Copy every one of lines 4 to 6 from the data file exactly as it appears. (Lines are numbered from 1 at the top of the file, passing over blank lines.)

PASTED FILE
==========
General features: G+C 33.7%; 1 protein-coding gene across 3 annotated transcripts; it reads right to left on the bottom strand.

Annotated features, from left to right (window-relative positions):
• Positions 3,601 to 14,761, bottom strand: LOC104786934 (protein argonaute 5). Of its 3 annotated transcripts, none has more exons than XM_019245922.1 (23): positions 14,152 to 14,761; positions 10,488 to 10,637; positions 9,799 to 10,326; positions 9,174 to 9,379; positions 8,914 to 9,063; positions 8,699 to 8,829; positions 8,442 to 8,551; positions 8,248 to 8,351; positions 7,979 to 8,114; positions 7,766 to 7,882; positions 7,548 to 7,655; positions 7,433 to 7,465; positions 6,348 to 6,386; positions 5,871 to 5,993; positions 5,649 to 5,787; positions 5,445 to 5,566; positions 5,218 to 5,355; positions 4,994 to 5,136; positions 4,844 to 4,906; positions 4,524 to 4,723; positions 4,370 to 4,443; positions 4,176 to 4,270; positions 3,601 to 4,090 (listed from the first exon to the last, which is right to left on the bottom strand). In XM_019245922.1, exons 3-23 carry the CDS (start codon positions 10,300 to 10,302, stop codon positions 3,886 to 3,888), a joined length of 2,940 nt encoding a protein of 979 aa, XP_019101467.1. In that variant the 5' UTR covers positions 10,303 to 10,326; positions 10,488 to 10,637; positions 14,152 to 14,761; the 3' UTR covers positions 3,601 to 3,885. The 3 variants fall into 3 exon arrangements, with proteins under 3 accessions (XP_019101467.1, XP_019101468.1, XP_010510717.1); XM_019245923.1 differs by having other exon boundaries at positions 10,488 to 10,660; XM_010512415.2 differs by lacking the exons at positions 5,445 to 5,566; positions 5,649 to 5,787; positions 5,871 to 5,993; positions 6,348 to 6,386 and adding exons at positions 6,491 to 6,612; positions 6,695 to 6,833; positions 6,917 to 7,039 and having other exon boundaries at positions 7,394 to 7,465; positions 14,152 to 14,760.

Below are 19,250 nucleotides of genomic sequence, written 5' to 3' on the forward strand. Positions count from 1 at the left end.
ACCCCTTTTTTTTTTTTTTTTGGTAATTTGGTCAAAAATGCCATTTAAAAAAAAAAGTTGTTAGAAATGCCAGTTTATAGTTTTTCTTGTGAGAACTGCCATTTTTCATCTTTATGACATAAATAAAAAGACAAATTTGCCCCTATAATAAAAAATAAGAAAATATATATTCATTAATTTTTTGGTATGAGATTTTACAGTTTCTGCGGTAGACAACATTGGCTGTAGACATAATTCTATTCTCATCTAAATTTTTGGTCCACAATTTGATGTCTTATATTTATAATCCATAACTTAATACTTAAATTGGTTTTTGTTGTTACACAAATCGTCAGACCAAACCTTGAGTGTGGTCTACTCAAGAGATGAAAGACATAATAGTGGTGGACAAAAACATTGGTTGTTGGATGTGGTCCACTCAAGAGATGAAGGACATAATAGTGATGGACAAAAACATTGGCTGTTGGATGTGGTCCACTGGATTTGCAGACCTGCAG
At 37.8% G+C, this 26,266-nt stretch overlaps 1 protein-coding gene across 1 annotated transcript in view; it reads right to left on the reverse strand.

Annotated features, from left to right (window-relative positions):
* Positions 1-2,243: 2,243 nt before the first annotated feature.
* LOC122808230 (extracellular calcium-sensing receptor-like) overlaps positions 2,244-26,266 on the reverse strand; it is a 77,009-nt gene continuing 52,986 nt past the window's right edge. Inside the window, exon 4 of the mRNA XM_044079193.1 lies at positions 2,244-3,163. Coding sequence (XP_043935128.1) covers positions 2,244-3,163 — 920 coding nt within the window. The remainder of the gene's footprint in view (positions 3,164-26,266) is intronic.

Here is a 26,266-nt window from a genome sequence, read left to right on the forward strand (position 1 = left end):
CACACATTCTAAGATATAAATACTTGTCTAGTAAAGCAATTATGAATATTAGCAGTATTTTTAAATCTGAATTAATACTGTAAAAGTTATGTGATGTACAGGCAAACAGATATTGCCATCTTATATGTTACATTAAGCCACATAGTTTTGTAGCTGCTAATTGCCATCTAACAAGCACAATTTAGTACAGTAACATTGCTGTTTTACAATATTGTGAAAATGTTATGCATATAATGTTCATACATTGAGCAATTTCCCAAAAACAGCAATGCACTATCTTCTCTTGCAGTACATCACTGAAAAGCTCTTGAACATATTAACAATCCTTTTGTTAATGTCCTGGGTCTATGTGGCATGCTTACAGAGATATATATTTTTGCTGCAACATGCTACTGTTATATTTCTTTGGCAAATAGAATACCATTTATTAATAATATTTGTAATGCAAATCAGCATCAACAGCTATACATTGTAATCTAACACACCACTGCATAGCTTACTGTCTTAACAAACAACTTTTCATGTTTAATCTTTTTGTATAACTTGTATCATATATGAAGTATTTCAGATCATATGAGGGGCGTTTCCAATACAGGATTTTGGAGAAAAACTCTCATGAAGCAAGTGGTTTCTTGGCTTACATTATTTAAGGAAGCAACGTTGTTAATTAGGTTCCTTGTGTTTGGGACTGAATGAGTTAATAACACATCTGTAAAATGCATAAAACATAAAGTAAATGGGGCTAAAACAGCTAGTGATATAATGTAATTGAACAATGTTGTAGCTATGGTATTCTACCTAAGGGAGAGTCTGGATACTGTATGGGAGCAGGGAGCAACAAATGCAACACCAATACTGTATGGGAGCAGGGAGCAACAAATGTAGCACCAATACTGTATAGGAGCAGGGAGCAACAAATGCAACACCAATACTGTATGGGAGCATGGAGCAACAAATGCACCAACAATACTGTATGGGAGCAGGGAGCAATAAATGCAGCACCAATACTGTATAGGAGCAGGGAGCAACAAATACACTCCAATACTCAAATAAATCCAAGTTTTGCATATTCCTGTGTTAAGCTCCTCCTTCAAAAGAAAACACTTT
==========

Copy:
Below are 19,250 nucleotides of genomic sequence, written 5' to 3' on the forward strand. Positions count from 1 at the left end.
ACCCCTTTTTTTTTTTTTTTTGGTAATTTGGTCAAAAATGCCATTTAAAAAAAAAAGTTGTTAGAAATGCCAGTTTATAGTTTTTCTTGTGAGAACTGCCATTTTTCATCTTTATGACATAAATAAAAAGACAAATTTGCCCCTATAATAAAAAATAAGAAAATATATATTCATTAATTTTTTGGTATGAGATTTTACAGTTTCTGCGGTAGACAACATTGGCTGTAGACATAATTCTATTCTCATCTAAATTTTTGGTCCACAATTTGATGTCTTATATTTATAATCCATAACTTAATACTTAAATTGGTTTTTGTTGTTACACAAATCGTCAGACCAAACCTTGAGTGTGGTCTACTCAAGAGATGAAAGACATAATAGTGGTGGACAAAAACATTGGTTGTTGGATGTGGTCCACTCAAGAGATGAAGGACATAATAGTGATGGACAAAAACATTGGCTGTTGGATGTGGTCCACTGGATTTGCAGACCTGCAG
At 37.8% G+C, this 26,266-nt stretch overlaps 1 protein-coding gene across 1 annotated transcript in view; it reads right to left on the reverse strand.